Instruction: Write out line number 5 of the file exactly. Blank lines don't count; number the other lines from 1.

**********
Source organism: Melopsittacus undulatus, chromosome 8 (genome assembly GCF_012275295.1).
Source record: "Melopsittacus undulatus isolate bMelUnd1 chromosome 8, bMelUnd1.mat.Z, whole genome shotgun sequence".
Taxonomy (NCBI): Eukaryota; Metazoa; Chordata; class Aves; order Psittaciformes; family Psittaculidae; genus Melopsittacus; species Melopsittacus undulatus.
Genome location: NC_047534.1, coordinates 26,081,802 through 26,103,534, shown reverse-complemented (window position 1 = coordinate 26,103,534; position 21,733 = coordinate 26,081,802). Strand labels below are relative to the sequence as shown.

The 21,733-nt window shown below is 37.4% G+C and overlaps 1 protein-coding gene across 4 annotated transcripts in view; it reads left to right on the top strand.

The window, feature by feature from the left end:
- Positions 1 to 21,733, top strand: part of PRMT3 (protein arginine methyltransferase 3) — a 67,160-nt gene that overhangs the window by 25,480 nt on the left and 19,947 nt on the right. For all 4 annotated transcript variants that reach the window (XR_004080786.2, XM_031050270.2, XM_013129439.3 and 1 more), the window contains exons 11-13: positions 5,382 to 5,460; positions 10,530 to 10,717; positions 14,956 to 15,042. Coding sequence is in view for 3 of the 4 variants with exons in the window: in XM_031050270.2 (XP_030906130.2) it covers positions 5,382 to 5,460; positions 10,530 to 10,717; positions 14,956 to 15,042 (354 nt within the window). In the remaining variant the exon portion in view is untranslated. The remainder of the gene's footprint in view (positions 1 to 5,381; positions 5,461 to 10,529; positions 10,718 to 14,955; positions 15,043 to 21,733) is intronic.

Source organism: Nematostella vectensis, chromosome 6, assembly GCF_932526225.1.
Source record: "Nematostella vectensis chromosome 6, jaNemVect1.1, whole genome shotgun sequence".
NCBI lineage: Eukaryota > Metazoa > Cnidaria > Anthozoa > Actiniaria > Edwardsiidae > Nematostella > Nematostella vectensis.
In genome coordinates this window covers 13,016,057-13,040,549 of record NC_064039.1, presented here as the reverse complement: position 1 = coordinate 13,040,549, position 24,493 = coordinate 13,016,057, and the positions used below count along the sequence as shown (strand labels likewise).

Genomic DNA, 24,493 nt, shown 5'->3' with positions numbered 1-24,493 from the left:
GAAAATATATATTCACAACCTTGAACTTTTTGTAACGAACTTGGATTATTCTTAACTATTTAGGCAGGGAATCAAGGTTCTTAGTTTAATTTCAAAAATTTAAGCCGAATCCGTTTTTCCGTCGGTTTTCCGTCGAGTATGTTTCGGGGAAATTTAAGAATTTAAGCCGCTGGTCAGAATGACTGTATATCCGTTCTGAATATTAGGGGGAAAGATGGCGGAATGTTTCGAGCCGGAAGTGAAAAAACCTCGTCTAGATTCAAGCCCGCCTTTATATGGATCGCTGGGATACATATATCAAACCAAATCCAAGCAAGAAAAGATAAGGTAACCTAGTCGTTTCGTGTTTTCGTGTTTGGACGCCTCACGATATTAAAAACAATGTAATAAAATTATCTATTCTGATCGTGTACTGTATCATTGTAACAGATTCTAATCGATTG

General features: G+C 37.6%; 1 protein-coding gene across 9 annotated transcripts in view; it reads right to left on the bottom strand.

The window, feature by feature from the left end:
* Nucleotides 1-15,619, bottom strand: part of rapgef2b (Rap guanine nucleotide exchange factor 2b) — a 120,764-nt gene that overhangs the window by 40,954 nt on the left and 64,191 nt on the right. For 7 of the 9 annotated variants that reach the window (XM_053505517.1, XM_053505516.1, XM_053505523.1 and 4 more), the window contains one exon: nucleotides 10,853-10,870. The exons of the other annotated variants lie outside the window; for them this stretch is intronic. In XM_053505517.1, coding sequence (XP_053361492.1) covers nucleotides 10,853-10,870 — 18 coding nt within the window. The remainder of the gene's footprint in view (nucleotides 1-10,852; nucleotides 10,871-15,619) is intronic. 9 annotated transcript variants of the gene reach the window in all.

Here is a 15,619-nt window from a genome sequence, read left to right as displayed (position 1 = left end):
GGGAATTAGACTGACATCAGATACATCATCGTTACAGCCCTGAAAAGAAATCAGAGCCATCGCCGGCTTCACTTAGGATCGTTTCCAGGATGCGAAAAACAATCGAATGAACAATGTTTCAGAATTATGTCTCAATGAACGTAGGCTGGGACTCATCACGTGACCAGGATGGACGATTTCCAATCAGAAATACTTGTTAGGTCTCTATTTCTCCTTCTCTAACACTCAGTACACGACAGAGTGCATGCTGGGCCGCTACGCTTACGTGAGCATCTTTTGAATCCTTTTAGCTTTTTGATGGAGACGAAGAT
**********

The 21,733-nt window shown below is 37.4% G+C and overlaps 1 protein-coding gene across 4 annotated transcripts in view; it reads left to right on the top strand.